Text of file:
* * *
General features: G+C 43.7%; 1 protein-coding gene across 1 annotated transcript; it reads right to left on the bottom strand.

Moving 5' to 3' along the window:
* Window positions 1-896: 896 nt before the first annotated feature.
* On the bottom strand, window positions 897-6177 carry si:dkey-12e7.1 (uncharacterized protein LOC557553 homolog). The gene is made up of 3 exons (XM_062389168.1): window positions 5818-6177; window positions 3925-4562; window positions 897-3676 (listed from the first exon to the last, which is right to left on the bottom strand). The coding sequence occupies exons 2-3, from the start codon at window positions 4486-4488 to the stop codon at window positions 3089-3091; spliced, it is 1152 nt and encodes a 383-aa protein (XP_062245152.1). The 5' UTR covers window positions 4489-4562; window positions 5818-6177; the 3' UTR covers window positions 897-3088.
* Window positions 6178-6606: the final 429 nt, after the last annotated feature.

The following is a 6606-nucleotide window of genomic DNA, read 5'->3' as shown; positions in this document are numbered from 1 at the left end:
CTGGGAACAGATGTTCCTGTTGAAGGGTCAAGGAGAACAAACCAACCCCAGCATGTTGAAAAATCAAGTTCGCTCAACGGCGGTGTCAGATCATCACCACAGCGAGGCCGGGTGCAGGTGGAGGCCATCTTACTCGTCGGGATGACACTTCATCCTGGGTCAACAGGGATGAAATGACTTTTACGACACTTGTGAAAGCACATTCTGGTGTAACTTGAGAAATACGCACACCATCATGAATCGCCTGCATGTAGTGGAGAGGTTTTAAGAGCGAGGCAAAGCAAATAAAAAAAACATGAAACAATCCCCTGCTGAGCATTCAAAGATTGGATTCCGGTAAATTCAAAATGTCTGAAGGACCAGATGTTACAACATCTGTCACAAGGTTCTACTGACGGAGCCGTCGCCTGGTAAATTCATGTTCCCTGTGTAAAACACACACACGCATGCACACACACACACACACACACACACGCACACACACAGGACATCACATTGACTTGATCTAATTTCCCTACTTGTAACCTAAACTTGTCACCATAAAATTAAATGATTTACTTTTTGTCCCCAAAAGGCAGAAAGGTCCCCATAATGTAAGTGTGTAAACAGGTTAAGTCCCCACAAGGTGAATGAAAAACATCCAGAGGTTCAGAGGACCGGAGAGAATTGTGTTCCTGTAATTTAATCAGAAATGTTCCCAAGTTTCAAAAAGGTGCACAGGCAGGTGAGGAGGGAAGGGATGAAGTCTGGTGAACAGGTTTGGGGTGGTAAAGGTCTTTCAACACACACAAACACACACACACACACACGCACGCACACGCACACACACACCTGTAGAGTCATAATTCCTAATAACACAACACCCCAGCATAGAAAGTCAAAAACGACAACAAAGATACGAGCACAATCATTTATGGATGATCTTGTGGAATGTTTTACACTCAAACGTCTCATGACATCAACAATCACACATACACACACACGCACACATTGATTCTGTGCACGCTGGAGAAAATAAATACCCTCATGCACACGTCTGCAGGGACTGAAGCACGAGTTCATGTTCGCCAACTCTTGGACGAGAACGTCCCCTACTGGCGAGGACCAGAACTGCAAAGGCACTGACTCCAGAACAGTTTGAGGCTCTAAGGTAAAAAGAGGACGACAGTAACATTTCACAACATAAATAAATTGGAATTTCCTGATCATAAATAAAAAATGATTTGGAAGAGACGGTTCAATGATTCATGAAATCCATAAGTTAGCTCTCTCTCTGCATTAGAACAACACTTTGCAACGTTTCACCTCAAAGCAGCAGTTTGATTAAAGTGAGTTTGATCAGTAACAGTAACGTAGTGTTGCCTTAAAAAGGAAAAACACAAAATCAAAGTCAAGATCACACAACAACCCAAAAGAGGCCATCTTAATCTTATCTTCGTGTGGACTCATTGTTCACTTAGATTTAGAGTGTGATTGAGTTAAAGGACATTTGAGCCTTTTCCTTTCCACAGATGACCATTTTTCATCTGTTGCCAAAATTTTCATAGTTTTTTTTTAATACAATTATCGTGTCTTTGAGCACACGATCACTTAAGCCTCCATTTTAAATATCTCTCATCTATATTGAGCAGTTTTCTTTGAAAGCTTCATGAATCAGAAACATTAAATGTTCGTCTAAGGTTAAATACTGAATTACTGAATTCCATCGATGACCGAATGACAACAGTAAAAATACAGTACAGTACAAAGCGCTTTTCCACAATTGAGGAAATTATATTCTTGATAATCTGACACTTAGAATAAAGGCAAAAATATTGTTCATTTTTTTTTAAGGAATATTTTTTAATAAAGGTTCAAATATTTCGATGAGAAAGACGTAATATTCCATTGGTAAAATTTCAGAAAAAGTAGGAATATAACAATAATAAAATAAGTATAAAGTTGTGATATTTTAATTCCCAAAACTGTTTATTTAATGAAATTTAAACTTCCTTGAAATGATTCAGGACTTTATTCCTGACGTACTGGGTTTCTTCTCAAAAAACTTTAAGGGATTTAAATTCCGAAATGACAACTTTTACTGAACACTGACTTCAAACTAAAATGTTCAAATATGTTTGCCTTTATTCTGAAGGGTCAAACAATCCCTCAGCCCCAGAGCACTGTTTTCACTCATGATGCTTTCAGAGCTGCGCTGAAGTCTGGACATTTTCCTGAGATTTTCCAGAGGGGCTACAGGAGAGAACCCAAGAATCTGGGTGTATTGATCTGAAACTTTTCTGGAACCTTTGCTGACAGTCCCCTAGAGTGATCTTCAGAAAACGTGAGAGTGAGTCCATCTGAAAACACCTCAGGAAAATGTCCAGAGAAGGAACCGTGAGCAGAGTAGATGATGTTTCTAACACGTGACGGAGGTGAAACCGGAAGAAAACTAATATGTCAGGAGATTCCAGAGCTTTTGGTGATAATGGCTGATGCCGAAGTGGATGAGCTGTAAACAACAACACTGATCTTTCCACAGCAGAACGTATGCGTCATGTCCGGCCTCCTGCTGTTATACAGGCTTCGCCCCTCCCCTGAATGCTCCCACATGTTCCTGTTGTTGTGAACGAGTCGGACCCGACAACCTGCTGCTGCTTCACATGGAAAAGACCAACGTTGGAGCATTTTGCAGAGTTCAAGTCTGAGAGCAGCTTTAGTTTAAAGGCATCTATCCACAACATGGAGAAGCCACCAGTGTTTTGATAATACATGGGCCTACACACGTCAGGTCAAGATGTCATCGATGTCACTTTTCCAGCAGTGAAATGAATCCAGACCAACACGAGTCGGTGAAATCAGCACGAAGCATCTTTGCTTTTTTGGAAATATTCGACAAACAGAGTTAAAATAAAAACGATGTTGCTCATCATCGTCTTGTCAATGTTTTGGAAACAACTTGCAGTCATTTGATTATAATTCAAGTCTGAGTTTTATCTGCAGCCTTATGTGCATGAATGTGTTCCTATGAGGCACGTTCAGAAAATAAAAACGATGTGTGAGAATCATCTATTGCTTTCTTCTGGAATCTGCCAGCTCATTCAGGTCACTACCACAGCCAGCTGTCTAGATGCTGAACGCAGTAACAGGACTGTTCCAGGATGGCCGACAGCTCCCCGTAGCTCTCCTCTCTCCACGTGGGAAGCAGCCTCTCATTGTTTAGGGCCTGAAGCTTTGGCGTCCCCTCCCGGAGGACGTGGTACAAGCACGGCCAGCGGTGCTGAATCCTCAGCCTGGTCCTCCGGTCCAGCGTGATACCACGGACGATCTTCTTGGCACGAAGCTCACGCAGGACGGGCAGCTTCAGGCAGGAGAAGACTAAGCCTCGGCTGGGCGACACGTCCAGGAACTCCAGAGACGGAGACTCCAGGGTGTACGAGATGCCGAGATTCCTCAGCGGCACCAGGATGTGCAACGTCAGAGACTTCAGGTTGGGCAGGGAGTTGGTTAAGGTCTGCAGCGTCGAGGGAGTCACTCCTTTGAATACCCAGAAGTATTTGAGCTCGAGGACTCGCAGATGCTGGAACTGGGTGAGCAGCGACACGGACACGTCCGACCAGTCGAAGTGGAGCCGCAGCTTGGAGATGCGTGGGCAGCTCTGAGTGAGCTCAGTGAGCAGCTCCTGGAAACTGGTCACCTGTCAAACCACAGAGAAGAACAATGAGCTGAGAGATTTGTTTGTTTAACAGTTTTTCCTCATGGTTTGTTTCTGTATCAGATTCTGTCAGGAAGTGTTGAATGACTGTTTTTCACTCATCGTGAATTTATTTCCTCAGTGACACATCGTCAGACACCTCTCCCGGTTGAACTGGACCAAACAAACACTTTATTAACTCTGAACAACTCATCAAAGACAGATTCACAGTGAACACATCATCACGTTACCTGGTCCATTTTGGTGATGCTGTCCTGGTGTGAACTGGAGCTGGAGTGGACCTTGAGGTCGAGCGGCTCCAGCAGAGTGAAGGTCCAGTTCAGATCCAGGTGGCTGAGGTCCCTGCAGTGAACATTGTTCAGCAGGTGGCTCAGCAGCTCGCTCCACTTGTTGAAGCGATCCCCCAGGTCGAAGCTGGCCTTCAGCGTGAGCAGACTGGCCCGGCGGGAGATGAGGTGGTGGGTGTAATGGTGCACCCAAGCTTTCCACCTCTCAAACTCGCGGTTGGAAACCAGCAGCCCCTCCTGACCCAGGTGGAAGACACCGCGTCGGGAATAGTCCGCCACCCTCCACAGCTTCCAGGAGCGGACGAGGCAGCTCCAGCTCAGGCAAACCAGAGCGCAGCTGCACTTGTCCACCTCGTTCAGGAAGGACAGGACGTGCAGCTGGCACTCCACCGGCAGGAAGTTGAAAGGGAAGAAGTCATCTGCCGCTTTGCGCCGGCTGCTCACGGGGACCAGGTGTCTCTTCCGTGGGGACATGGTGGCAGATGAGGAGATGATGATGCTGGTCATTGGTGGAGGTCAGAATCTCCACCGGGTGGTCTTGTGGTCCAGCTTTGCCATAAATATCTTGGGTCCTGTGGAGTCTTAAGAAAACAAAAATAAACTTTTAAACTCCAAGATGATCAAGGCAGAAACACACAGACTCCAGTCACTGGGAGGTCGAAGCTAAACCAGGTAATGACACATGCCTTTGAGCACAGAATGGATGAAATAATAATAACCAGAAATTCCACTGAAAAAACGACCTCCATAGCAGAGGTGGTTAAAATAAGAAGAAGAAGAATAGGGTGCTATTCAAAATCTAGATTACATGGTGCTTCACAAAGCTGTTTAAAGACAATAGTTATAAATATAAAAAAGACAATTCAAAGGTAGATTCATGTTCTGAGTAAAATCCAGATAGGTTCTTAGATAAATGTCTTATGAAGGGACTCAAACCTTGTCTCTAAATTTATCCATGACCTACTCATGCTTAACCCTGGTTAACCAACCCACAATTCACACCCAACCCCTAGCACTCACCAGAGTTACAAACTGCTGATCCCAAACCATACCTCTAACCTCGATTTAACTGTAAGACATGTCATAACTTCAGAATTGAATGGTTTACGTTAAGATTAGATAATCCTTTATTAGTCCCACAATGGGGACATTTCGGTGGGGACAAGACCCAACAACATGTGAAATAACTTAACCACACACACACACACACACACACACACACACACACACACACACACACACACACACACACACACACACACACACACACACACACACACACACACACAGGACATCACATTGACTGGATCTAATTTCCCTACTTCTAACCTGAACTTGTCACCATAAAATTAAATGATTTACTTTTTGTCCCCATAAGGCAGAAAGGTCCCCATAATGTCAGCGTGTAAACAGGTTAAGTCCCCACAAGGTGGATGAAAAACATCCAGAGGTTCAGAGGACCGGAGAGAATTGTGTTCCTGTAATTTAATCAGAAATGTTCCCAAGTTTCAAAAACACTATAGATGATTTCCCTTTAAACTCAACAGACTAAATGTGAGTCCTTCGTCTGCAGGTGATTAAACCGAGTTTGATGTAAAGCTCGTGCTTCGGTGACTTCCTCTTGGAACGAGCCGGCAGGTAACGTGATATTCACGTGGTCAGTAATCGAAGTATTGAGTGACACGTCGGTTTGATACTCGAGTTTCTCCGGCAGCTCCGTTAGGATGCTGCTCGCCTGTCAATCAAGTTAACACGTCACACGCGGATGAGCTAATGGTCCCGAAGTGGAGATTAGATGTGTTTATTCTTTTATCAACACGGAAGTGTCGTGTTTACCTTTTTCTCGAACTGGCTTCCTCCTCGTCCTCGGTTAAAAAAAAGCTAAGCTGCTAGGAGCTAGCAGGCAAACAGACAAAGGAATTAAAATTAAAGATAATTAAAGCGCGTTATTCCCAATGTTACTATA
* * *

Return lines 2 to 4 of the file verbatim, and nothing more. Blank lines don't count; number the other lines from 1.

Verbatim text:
Moving 5' to 3' along the window:
* Window positions 1-896: 896 nt before the first annotated feature.
* On the bottom strand, window positions 897-6177 carry si:dkey-12e7.1 (uncharacterized protein LOC557553 homolog). The gene is made up of 3 exons (XM_062389168.1): window positions 5818-6177; window positions 3925-4562; window positions 897-3676 (listed from the first exon to the last, which is right to left on the bottom strand). The coding sequence occupies exons 2-3, from the start codon at window positions 4486-4488 to the stop codon at window positions 3089-3091; spliced, it is 1152 nt and encodes a 383-aa protein (XP_062245152.1). The 5' UTR covers window positions 4489-4562; window positions 5818-6177; the 3' UTR covers window positions 897-3088.